When students are listening to instructions and stories told by their teachers, they become familiar with a certain voice and pronunciation. When listening to stories and activities recorded for them, children will become familiar with various types of pronunciation through the voices of the children and adults they hear. As they are listening to longer (4-7 minutes) stories, they will improve concentration and meaning-making capabilities. This will help them become familiar with different types of media in real-life communication, where they will combine and understand information coming in through various channels: audio and visual, spoken and written, etc. Training our students’ ears is just as important as training them in writing, speaking, reading and observing.
Another important aspect of the story experience in class is the exercises children do before and after storytime. Most readers include listening exercises which will practise the meaning of the words and their use in context. While listening to the audio will help with developing listening, thinking and comprehension in our students, well-scaffolded exercises will help them to focus on the meaning of words and their pronunciation. As most students are still learning to write well in young learner classes, it is important to do exercises which connect visual images with sounds as well as the written word. You can see an example for this type of activity below.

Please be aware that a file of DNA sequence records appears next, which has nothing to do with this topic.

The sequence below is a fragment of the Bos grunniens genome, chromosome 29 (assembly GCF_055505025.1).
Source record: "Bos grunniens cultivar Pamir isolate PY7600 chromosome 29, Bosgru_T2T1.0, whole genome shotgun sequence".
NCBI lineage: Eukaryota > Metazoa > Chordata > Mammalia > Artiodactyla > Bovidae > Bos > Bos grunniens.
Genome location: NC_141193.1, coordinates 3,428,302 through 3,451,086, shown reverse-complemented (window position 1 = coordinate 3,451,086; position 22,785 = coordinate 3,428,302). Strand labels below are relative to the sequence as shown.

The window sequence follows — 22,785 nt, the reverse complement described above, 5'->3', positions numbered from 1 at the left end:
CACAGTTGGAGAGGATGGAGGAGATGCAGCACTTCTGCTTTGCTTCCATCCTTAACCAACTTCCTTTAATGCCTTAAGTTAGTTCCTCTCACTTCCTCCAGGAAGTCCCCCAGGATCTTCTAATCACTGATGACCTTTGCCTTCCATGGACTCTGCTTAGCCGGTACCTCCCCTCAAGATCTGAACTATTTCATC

Let’s see now how the range of audio materials in our Young Readers and Thinking Train series can help you teach and consolidate language and pronunciation with your young learners as they include not only rhymes and chants, but also add a dimension of oral storytelling in your lessons.
In each Helbling Young Reader there is a specially written chant to help you introduce, practise and recycle the basic vocabulary and language structures which appear in the story. The chants are recorded using multiple children’s voices, allowing you to teach and practise it chorally in class.
For example, in the reader Little Red Riding Hood, you will find this chant: